At the time of organizing districts in the conference, Rev. Ostby was elected as district president and was re-elected for a number of times until he resigned. When the conference voted favoring "Visitasordningen" and divided the territory into four "Visa-tats" districts, Rev. Ostby was elected vistator for the southwest district which included all Lutheran congregations west of the Mississippi river and south of the Winona and St. Peter Railroad, making his travels extend clear out to the James river and Yank-ton, S. D. and south again as far as Adams county Iowa. As such he served the confer-ence five years and was re-elected by the United church as visatator for the St. Ansgar district which he faithfully and conscien-tiously performed until the time of his resignation, his last visit being made to the Lake Mills congregation, Sunday May 17, 1908, closing his 12th year of work by his visit here or seventeen years continuous service as visatator.
As busy as his life may seem to have been from the above sketch, yet he found opportunity to make several trips as home missionary. As such he organized a Dane congregation in Park county, Wis. one in Douglas county, Minn., and two in the western part of Ottertail county crossing into Becker county, where he preached at the various places, officiating at baptisms, etc. (This was the year the Northern Pacific railway built its grade through Becker County.) His trip continued through clay county to Buffalo River, crossing the Red river to Georgetown and stopping to organize a congregation a few miles south on the Dakota side. This was the first congregation to be organized in the Red River Valley and Rev. Ostby was the first pastor to pay a visit to this territory. If all the experiences and hardships endured in all these trips could be written it would be more suitable for book form than a newspaper description. But the - the salary of a man fulfilling the duties such as related of Rev. Ostby must have been amply renumerative. Yes the salary. The church treasury in those days was empty. Rev Ostby labored and looked forward to his pay "When the Roll is Called Up Yonder" and now he has gone to receive and to hear his Savior say, "Well done, thou good and faithful servant."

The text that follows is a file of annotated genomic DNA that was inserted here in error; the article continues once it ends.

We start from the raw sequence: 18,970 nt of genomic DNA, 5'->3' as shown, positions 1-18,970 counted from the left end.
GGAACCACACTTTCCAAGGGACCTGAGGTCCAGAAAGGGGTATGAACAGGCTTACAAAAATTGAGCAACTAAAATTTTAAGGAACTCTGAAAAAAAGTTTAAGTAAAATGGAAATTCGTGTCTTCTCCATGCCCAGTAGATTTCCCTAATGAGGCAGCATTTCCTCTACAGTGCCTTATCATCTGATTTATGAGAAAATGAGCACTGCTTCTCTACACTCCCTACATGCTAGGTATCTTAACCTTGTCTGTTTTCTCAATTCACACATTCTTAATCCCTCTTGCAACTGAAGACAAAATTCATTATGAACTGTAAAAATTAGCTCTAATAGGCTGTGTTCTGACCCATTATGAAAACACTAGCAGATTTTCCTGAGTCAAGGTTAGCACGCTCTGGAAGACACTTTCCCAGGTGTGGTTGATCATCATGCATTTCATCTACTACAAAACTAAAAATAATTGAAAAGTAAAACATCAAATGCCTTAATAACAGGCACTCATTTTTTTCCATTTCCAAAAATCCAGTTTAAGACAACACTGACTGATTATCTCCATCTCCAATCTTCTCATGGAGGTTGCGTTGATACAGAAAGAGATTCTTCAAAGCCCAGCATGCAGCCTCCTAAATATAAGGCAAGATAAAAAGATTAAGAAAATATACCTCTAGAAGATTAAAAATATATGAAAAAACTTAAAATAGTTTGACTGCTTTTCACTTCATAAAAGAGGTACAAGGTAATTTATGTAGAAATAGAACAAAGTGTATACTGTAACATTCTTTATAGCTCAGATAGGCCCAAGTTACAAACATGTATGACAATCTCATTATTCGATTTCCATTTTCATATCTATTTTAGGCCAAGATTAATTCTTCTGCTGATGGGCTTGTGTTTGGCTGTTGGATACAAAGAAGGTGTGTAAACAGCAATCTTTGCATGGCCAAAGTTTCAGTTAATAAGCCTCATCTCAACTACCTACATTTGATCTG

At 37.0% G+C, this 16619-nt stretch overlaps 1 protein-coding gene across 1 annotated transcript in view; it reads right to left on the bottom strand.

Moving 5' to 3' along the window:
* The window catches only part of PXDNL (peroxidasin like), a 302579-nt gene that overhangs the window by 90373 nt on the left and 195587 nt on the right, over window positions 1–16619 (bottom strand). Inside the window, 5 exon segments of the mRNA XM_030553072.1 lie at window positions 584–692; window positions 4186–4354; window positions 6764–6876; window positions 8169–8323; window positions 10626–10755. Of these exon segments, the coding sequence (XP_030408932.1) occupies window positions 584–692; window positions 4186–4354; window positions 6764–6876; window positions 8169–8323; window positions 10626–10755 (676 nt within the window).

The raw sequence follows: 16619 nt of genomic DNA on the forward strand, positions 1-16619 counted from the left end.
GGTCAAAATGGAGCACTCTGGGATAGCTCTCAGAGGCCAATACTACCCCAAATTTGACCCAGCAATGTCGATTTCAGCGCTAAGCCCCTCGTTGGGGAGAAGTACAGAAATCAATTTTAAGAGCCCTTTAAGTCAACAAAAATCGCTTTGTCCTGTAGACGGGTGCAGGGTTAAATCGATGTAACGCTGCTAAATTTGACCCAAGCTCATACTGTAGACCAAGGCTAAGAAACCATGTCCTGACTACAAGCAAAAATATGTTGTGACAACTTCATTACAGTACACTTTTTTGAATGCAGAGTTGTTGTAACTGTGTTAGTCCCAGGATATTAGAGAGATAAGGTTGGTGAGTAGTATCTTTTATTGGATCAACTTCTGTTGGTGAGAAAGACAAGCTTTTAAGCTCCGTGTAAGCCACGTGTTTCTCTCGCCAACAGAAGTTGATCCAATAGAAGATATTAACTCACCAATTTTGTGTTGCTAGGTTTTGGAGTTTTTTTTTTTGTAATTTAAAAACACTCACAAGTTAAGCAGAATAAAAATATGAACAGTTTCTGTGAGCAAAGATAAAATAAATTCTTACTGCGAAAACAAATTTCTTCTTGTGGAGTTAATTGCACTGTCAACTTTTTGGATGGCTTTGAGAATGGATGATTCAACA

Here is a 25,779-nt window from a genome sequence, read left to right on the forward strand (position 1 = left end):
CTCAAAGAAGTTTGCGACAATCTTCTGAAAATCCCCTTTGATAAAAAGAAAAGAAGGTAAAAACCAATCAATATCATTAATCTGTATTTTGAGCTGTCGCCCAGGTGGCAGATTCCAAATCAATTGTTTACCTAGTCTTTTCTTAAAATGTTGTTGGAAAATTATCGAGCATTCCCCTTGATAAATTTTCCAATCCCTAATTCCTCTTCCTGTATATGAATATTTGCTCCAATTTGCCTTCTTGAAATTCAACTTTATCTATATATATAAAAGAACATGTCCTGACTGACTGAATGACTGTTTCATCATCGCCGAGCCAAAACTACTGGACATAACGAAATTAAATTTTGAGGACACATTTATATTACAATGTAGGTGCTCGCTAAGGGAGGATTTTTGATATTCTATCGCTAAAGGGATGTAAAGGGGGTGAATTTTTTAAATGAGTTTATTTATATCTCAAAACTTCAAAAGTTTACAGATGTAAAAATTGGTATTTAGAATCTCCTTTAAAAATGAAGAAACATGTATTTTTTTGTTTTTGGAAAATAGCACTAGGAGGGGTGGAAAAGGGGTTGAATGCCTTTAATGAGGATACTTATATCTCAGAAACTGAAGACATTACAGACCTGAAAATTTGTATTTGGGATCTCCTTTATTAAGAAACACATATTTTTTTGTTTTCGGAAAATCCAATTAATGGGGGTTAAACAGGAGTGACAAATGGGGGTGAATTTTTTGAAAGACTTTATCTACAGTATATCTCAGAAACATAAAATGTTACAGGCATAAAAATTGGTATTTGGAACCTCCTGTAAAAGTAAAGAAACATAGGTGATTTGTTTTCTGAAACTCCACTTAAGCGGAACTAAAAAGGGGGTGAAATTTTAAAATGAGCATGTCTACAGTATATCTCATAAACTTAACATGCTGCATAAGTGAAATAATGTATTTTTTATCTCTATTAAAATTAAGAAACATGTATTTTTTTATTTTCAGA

Rev. Ostby had been in poor health the last two or three years but he had been active in attending church meetings in this neighborhood, not until just the few last moments was he taken sick so that he was confined to his bed.
The arduous work and the weight of years began to tell and in 1915 he retired from active work as a pastor, being succeeded here by Rev. R. M. Fjeldstad.
Goro Thornby. To this union nine children were born, four of whom have died. The mother died in 1908. He later married Ranvei Gavle, who died in 1912.
The surviving relatives are one brother and one sister in Norway; five sons, George, of Forest City, Iowa, Bernhard and Selmer of St. Paul, Minn., James of Crane Oregon and Paul of Emmons. There are also 22 grand-children.
Death came Friday noon, June 15, 1917 and the funeral services were held at the Lime Creek church Tuesday afternoon, June 19. Rev N. C. Brun, of Lake Mills, preached the funeral sermon. Rev. Brun was a classmate at Paxton with the deceased. Several other visiting pastors were present and made short talks but we were unable to get the names of all. Interment was made in the cemetery adjacent to the church.
It was one of the largest, if not the largest funeral in point of attendance, ever held at this church. The capacity of the church did not begin to meet the demands on it this day. People came from far and near to pay their last respect to one who had labored faithfully and well in the Lord's vinyard and they had learned to love him for his unselfish labor.
55. Paul Irgens Dybdahl Ostby 10/27/1876-9/16/1951,